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2008 UNCITRAL Digest of case law on the United Nations Convention on the International Sale of Goods

Digest of Article 28 case law [reproduced with permission of UNCITRAL] [*]

Article 28

If, in accordance with the provisions of this Convention, one party is entitled to require performance of any obligation by the other party, a court is not bound to enter a judgement for specific performance unless the court would do so under its own law in respect of similar contracts of sale not governed by this Convention.

OVERVIEW: Meaning and purpose of the provision

1. The article constitutes a compromise between legal systems that deal differently with the right of a party to claim specific performance of the contract. According to article 28, a court is not obliged to grant specific performance under the Convention if it would not do so for similar sales contracts under its domestic law.

2. "Specific performance" means requiring the other party to perform its obligations under the contract through court action. For example, the buyer may obtain a court order requiring the seller to deliver the quantity and quality of steel contracted for.[1]

3. There is little case law on this provision; only one case has been reported thus far.[2] In that case, a court stated that that where the Convention entitles a party to claim specific performance, article 28 allows the seized court to look to the availability of such relief under its own substantive law in a like case.[3] If the national law would also grant specific performance in the case, no conflict with the Convention and no problem arises.[4] If the national law would, however, disallow specific performance, alternative relief -- in most cases, damages -- could be granted instead. Article 28, however, merely provides that the court "is not bound" to adopt the solution of its national law regarding specific performance in the context of an international sale of goods governed by the Convention.


NOTES

* This presentation of the UNCITRAL Digest is a slightly modified version of the original UNCITRAL text at <http://www.UNCITRAL.org/pdf/english/clout/CISG_second_edition.pdf>. The following modifications were made by the Institute of International Commercial Law of the Pace University School of Law:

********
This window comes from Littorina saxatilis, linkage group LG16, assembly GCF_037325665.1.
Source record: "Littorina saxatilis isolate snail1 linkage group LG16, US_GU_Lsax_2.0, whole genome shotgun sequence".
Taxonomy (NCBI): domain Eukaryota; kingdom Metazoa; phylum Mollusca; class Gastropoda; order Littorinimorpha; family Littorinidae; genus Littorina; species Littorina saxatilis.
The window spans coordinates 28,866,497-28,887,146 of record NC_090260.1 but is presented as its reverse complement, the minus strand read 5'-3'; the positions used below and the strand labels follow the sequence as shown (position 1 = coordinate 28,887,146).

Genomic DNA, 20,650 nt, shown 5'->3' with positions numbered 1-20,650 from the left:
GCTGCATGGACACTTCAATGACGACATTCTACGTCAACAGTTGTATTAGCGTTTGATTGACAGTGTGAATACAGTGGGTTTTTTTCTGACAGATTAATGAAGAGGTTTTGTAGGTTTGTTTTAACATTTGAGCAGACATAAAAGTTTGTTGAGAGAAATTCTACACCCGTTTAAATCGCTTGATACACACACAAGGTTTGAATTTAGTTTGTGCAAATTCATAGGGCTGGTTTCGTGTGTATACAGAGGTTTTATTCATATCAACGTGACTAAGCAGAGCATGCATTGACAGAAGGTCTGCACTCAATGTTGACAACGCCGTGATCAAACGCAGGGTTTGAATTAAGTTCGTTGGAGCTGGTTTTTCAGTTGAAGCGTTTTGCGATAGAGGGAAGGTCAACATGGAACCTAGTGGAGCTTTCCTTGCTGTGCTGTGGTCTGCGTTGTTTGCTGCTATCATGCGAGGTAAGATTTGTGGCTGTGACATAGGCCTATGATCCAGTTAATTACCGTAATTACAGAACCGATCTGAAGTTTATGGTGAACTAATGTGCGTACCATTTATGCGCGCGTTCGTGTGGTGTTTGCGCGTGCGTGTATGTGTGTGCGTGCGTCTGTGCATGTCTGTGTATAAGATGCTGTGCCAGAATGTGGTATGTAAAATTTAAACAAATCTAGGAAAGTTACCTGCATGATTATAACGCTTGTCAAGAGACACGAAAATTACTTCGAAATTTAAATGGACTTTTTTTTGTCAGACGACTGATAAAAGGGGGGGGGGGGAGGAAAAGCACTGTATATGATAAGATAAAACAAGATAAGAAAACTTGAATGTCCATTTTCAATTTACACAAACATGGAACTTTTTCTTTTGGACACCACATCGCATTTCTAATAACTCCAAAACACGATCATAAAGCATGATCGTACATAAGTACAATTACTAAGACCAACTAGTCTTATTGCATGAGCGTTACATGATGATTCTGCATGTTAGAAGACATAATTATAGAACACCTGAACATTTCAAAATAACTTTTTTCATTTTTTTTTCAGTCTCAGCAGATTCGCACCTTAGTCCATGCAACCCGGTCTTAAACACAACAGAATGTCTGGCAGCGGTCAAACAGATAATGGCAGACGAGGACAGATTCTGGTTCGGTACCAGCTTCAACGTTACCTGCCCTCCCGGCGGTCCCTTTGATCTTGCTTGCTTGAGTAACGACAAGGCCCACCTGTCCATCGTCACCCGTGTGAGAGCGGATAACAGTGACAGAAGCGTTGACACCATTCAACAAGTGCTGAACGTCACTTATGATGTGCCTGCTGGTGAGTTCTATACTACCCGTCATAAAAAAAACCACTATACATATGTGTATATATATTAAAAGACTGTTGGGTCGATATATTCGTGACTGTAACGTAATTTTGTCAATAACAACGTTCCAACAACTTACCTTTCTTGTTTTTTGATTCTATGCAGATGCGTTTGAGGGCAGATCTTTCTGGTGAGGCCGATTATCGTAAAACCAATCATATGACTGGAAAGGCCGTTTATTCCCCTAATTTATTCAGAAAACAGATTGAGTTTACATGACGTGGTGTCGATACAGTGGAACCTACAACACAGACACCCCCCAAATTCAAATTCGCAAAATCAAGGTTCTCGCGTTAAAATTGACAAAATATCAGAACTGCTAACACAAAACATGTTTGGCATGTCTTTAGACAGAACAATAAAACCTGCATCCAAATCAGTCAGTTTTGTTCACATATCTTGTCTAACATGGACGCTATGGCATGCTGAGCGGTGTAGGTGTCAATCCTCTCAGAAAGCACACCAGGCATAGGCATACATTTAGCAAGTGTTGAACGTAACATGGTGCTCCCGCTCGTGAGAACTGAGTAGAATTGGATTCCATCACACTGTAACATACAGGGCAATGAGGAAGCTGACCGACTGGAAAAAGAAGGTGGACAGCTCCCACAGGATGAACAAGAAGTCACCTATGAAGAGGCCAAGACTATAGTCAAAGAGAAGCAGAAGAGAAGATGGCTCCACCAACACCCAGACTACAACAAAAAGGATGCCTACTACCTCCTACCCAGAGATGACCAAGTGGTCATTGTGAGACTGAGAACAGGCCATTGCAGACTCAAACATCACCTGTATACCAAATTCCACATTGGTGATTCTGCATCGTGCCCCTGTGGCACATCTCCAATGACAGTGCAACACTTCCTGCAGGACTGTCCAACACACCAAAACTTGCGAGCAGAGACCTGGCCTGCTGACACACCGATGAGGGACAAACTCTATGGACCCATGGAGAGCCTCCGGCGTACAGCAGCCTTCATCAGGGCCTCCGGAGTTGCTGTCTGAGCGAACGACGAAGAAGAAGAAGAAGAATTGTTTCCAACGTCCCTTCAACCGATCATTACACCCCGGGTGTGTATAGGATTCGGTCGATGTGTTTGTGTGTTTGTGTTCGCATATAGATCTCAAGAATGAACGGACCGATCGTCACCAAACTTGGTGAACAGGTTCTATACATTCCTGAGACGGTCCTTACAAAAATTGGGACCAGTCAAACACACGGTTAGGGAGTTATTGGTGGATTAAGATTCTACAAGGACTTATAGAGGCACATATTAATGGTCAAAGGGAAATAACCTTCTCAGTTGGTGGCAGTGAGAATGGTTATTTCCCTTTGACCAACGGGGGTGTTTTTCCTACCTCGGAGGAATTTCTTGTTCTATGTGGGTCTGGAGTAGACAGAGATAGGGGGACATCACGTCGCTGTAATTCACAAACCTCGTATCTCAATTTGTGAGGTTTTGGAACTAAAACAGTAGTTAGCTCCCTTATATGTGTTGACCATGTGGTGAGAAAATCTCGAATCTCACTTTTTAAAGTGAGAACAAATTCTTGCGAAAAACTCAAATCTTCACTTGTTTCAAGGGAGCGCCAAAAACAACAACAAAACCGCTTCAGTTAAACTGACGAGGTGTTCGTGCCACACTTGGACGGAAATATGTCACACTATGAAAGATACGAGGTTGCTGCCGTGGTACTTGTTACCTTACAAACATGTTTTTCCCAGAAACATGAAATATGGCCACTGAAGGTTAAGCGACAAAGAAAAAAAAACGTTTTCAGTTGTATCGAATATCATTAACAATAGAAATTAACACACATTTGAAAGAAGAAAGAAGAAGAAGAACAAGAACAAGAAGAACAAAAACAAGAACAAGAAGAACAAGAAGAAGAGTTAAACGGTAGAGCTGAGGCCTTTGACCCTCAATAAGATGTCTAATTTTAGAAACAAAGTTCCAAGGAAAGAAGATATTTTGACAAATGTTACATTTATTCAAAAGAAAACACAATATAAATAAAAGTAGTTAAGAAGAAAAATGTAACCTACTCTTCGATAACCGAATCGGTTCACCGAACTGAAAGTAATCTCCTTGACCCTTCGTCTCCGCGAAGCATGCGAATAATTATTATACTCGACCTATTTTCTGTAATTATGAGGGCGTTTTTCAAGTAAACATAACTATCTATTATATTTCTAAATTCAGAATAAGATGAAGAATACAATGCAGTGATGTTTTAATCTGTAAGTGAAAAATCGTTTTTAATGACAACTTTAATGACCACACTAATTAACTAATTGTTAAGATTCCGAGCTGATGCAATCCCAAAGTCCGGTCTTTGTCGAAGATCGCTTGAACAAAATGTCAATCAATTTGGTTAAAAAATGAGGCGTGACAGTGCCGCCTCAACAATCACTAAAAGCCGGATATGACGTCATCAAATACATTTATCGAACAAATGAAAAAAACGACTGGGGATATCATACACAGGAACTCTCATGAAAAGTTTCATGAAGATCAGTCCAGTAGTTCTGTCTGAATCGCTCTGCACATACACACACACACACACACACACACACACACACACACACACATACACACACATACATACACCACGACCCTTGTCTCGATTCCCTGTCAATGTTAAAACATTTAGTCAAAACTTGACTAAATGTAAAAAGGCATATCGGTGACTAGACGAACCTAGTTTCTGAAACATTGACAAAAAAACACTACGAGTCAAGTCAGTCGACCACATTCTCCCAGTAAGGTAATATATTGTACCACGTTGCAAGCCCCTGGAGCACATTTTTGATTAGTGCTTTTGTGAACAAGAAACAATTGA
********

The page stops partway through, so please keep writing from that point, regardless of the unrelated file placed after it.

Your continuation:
-    To enhance access to contents by computer search engines, we present in html rather than pdf;
 
   -    To support UNCITRAL's recommendation to read more on the cases reported in the Digests, we provide mouse-click access to (i) CLOUT abstracts published by UNCITRAL (and to UNILEX case abstracts and other case abstracts); and also (ii) to full-text English translations of cases with links to original texts of cases, where available, in [bracketed citations] that we have added to UNCITRAL's footnotes; and
 
   -    To enable researchers to themselves keep the case citations provided in the Digests constantly current, we have created a series of tandem documents, UNCITRAL Digest Cases + Added Cases. The new cases and other cases that are cited in these updates are coded in accordance with UNCITRAL's Thesaurus.

In addition, this presentation introduces each section of the UNCITRAL Digest with a Google search button. This is to help you access doctrine (relevant material from the over 1,200 commentaries, monographs and books on the CISG and related subjects that we present on this database) as well as the texts of the cases that UNCITRAL cites in its Digests and that we present in our updates to UNCITRAL's Digests.

1. [UNITED STATES Federal District Court, Northern District of Illinois, 7 December 1999 (Magellan International v. Salzgitter Handel)].

2. [UNITED STATES Federal District Court, Northern District of Illinois, 7 December 1999 (Magellan International v. Salzgitter Handel)] is apparently the only CISG case to consider this issue.

3. [UNITED STATES Federal District Court, Northern District of Illinois, 7 December 1999 (Magellan International v. Salzgitter Handel)]: Simply put, [CISG Article 28] looks to the availability of such relief under the UCC.

4. That was the outcome in [UNITED STATES Federal District Court, Northern District of Illinois, 7 December 1999 (Magellan International v. Salzgitter Handel)].


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